Oak trees are one of the most majestic and recognisable types of tree in the world. They represent England and Wales as the official national tree, along with many other nations including Poland, France and Germany.
Able to weather some of the toughest conditions, the oak tree can grow from a tiny acorn into a giant and live for an extremely long time, with the oldest recorded example being around when William the Conqueror invaded Britain in 1066! The stories behind some of Britain’s most famous oaks add an element of magic to their grand histories, with many crossing into the realms of legend. To celebrate these incredible trees, we’ve compiled a list of some of our favourites. If one is nearby, be sure to pay it a visit. You won’t be disappointed!
The Major Oak, Nottinghamshire
There is arguably no greater legend in British history than that of Robin Hood and his merry men. While the details of the legend vary greatly, most versions feature the importance of Sherwood forest, where the outlaw based himself, away from the prying eyes of the Sheriff of Nottingham! Supposedly, the main camp where they based themselves was directly under this enormous oak tree, which was already more than 100 years old by the time they came along. The tree is now the most visited in the UK, attracting hundreds of thousands of visitors a year, and while it is starting to show its age, as some of the branches are now propped up, it is still a fine example to witness. Find out how to pay it a visit here.
The Bowthorpe Oak, Lincolnshire
As mentioned at the start of this blog, the oldest oak tree in the UK has been around for more than a thousand years, so it was already growing when the Normans invaded in 1066. This was the Bowthorpe Oak. And it’s still going strong, with its enormous canopy blooming every year, as it has done throughout the time of the crusades, the Tudors, all the way through to the industrial revolution and both world wars. With proper care and attention, who knows how long this tree could keep going for, and what events in British history it could still be around for?
The Royal Oak, Shropshire
This is a slightly tricky entry to this list, as this famous tree is not quite the tree that people think it is. The Royal Oak is the tree where, reportedly, the future King of England, Charles II, hid from Roundhead soldiers during the English Civil War. Legend goes that Roundhead soldiers passed right under the tree as he was hiding there. As a result, the tree became something of a symbol for the Royal family, and its name has since been used on pubs up and down the land.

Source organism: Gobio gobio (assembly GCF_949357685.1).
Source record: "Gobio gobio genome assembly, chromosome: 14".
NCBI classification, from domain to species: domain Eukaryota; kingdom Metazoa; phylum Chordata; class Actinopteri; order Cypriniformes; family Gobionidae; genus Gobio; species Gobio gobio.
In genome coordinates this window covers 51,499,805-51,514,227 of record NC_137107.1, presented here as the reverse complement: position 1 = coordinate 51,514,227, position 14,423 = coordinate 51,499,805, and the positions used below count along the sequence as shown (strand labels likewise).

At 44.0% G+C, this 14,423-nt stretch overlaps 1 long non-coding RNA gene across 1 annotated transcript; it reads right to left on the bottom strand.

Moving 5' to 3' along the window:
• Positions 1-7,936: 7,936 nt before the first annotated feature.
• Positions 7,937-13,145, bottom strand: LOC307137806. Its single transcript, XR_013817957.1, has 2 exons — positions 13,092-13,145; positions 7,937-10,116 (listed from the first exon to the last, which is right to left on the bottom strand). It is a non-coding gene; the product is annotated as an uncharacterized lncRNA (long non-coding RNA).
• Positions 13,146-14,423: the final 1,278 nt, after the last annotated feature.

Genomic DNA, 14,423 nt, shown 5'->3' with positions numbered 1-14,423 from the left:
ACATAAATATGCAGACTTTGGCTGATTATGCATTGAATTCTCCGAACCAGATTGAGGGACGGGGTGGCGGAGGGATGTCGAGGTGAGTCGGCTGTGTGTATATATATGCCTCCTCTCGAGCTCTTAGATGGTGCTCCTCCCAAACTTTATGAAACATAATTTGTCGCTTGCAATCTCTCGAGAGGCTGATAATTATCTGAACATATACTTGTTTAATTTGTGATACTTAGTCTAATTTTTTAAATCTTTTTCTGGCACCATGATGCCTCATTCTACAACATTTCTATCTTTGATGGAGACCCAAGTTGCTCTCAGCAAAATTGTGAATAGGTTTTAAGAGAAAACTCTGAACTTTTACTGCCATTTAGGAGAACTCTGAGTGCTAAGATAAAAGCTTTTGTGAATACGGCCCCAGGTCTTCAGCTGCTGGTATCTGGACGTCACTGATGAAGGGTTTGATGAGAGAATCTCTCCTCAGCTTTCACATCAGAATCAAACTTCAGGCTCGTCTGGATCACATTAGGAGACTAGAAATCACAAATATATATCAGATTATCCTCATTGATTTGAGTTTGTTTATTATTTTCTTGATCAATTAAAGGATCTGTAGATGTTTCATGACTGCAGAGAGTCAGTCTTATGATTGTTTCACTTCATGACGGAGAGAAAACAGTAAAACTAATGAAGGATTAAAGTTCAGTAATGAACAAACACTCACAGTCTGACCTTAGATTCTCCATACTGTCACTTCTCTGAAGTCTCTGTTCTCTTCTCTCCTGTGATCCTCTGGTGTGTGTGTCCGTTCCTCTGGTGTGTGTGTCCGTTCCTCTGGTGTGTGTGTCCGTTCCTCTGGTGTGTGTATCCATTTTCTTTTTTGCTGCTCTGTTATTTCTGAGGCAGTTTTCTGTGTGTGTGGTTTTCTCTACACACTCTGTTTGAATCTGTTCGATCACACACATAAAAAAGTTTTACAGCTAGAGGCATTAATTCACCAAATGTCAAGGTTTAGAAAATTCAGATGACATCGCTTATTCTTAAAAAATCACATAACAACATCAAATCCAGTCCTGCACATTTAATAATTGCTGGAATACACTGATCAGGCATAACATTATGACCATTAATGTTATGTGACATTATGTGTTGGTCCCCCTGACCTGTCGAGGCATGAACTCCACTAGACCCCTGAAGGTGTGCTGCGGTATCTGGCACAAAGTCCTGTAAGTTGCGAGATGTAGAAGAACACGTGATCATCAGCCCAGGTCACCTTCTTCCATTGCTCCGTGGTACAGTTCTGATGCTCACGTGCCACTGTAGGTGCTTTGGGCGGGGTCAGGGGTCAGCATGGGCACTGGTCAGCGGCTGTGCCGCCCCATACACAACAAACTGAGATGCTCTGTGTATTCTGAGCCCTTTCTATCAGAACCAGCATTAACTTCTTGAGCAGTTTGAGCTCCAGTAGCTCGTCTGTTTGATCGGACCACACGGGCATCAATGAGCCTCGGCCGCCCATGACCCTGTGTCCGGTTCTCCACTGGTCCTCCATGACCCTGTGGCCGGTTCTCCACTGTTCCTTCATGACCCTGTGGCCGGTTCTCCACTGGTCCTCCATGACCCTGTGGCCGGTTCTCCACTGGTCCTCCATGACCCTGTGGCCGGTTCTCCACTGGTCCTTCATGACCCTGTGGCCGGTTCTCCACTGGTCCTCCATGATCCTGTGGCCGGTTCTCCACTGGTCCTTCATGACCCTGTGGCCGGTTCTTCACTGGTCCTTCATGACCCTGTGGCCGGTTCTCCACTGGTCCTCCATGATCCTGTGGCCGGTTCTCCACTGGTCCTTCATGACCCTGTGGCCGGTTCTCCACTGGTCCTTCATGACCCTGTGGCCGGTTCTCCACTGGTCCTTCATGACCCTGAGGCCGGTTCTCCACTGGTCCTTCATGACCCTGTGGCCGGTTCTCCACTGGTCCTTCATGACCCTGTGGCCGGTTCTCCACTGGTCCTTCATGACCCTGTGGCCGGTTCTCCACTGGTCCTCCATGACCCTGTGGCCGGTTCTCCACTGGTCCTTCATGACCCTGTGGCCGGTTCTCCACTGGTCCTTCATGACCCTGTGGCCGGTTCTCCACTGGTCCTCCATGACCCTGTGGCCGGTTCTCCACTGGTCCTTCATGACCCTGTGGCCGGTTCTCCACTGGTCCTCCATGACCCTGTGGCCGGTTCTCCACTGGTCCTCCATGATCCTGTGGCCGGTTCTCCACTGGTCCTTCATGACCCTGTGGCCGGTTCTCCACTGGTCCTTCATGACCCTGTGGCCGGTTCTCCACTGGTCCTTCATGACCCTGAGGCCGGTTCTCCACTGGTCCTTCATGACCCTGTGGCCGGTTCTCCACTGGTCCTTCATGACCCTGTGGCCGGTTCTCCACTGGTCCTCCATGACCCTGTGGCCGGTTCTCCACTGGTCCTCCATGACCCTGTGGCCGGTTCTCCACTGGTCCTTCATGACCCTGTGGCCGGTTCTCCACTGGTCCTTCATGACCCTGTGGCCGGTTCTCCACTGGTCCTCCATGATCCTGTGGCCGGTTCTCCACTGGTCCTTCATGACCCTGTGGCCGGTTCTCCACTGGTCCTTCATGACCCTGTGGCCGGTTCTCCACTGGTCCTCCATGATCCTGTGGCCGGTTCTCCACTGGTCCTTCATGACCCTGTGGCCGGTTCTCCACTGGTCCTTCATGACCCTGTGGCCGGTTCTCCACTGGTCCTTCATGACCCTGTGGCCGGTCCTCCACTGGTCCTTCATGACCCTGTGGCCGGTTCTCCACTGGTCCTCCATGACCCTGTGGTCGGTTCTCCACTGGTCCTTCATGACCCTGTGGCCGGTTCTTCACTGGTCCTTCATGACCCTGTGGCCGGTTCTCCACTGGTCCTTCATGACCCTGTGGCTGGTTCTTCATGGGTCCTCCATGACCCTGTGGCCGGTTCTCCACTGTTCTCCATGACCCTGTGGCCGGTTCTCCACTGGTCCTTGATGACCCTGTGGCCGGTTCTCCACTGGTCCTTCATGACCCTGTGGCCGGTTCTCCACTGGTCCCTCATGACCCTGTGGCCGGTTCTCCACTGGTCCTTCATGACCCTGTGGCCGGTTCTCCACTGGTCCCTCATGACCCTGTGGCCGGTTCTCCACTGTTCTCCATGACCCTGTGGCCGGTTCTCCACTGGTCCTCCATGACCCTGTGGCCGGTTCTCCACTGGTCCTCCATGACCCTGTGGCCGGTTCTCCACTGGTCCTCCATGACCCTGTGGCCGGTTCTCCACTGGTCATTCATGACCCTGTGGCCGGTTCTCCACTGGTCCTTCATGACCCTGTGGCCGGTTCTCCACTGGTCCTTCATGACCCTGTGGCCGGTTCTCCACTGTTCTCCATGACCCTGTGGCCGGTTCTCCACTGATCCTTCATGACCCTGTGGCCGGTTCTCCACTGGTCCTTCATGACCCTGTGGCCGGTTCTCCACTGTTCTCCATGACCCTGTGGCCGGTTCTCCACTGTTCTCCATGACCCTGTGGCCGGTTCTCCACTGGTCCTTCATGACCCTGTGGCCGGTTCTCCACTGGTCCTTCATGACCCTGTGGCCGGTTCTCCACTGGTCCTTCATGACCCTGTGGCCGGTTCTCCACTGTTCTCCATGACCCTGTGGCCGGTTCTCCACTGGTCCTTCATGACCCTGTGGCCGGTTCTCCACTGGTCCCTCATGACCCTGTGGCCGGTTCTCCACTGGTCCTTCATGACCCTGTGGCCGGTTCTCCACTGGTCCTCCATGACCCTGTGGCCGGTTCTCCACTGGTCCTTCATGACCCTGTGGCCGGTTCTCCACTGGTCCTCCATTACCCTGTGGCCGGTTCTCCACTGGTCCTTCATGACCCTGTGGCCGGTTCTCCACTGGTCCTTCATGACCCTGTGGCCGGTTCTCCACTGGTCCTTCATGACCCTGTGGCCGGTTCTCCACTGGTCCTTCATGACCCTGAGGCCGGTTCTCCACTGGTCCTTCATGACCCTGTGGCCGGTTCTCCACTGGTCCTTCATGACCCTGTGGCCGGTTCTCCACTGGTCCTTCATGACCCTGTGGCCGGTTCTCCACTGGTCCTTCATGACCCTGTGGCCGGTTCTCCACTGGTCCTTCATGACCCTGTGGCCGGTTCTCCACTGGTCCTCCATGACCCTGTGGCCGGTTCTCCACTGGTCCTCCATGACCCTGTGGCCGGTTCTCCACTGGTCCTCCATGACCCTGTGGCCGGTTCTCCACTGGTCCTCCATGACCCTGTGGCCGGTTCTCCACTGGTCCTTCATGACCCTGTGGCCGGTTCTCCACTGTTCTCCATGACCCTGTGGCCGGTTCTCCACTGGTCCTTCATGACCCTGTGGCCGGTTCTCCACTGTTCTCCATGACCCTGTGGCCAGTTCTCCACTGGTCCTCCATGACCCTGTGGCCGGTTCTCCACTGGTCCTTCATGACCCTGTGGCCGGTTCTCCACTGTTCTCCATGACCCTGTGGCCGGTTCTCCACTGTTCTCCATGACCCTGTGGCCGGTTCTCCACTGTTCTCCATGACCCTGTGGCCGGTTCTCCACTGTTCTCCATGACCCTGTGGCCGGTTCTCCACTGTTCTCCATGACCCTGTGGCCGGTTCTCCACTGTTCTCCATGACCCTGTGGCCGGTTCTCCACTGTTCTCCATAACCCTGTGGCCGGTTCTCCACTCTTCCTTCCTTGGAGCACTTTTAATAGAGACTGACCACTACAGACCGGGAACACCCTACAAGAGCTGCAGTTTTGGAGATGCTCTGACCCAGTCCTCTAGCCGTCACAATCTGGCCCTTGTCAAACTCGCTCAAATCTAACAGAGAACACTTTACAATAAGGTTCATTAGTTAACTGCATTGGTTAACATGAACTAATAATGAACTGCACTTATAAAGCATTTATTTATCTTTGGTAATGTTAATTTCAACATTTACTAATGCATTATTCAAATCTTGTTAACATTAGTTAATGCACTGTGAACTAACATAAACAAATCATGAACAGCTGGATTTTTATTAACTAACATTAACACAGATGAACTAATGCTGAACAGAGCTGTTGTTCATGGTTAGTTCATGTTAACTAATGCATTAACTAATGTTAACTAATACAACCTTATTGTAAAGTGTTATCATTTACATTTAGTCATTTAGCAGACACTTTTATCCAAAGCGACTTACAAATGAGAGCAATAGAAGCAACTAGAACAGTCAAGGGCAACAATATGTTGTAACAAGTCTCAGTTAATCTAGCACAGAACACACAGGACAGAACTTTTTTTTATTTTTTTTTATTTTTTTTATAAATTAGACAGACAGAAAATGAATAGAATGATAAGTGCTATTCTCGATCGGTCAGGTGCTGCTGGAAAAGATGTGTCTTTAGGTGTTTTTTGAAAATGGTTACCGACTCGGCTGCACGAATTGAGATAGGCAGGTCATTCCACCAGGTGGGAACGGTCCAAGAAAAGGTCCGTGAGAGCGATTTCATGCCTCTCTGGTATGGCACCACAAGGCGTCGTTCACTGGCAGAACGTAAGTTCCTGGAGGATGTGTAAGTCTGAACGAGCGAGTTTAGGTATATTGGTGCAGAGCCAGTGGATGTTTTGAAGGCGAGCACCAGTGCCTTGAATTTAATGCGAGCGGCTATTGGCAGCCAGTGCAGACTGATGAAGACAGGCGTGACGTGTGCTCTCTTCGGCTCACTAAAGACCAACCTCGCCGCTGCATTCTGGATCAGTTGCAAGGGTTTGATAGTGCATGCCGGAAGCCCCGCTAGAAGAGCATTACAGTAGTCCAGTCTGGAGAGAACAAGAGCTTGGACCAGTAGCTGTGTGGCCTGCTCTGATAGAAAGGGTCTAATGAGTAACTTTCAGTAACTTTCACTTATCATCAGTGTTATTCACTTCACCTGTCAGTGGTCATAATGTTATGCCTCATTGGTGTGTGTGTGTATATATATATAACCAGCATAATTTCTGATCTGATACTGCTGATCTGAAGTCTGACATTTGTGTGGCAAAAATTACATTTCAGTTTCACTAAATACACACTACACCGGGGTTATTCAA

However, the current tree that stands on the site is NOT the Royal Oak. The tree was unfortunately destroyed by souvenir hunters during the 1700s, and was replaced by the ‘Son of Royal Oak’, a direct descendent tree of the Royal Oak. This tree still stands on the site, and is recovering from serious storm damage sustained during 2010 and 2011.
The Darley Oak, Cornwall
This oak tree is one of the oldest in the country, with estimates placing it around 1000 years old. Supposedly, the tree possesses magical qualities, granting the wishes of those who approach the tree, the lack of lottery winners in the Bodmin area suggests that this theory isn’t true! It was also popular for many years for pregnant women to wear the acorns of the tree as amulets, offering them good luck and healing properties.
The tree resides on the edge of the famous Bodmin moor, one of the most beautifully rugged places in the UK, so if you intend on visiting, be sure to stop by the famous tree and see if the tree gods will grant your wish.
The Birnam Oak, Perth
‘Macbeth shall never vanquish’d be until Great Birnam Wood/to high Dunsinane hill shall come against him.’
This is the famous witch’s prophecy from the Shakespeare classic Macbeth, if you hadn’t guessed. And at the heart of Great Birnam Wood is the Birnam Oak. The most famous and majestic oak in the wood. Per the story, the branches from this tree were one of the main sources of camouflage Malcolm’s troops used when they approached the castle.
This passage ensures that this oak tree has an immortalised place in British history, and as long as the oak stands, visitors will surely flock to see it.